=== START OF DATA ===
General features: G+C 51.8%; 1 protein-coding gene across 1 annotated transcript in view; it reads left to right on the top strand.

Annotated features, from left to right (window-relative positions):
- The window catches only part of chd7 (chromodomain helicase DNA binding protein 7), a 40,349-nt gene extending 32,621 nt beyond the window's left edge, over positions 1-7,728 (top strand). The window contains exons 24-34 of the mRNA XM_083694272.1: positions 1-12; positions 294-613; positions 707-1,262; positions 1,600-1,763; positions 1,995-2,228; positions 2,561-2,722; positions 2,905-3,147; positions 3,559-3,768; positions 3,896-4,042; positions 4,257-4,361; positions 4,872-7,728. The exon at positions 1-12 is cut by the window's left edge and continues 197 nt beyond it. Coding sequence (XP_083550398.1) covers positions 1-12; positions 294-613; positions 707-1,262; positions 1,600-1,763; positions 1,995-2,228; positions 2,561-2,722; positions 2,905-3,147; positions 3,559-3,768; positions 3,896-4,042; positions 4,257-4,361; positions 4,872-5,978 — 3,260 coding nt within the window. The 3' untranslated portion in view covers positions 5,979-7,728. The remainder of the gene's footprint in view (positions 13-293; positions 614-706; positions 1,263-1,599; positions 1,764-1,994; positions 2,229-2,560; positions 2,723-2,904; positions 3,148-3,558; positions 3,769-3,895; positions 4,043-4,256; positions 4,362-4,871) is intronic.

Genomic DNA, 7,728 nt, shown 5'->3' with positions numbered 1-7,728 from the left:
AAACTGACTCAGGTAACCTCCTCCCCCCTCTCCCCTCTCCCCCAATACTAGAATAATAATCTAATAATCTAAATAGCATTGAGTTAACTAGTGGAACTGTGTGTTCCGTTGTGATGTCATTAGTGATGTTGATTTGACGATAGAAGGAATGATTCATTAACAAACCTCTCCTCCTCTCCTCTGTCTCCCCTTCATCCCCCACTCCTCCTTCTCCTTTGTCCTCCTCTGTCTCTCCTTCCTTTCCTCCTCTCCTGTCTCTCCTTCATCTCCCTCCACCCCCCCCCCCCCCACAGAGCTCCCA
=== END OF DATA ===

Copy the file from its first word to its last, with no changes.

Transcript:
General features: G+C 51.8%; 1 protein-coding gene across 1 annotated transcript in view; it reads left to right on the top strand.

Annotated features, from left to right (window-relative positions):
- The window catches only part of chd7 (chromodomain helicase DNA binding protein 7), a 40,349-nt gene extending 32,621 nt beyond the window's left edge, over positions 1-7,728 (top strand). The window contains exons 24-34 of the mRNA XM_083694272.1: positions 1-12; positions 294-613; positions 707-1,262; positions 1,600-1,763; positions 1,995-2,228; positions 2,561-2,722; positions 2,905-3,147; positions 3,559-3,768; positions 3,896-4,042; positions 4,257-4,361; positions 4,872-7,728. The exon at positions 1-12 is cut by the window's left edge and continues 197 nt beyond it. Coding sequence (XP_083550398.1) covers positions 1-12; positions 294-613; positions 707-1,262; positions 1,600-1,763; positions 1,995-2,228; positions 2,561-2,722; positions 2,905-3,147; positions 3,559-3,768; positions 3,896-4,042; positions 4,257-4,361; positions 4,872-5,978 — 3,260 coding nt within the window. The 3' untranslated portion in view covers positions 5,979-7,728. The remainder of the gene's footprint in view (positions 13-293; positions 614-706; positions 1,263-1,599; positions 1,764-1,994; positions 2,229-2,560; positions 2,723-2,904; positions 3,148-3,558; positions 3,769-3,895; positions 4,043-4,256; positions 4,362-4,871) is intronic.

Genomic DNA, 7,728 nt, shown 5'->3' with positions numbered 1-7,728 from the left:
AAACTGACTCAGGTAACCTCCTCCCCCCTCTCCCCTCTCCCCCAATACTAGAATAATAATCTAATAATCTAAATAGCATTGAGTTAACTAGTGGAACTGTGTGTTCCGTTGTGATGTCATTAGTGATGTTGATTTGACGATAGAAGGAATGATTCATTAACAAACCTCTCCTCCTCTCCTCTGTCTCCCCTTCATCCCCCACTCCTCCTTCTCCTTTGTCCTCCTCTGTCTCTCCTTCCTTTCCTCCTCTCCTGTCTCTCCTTCATCTCCCTCCACCCCCCCCCCCCCCACAGAGCTCCCA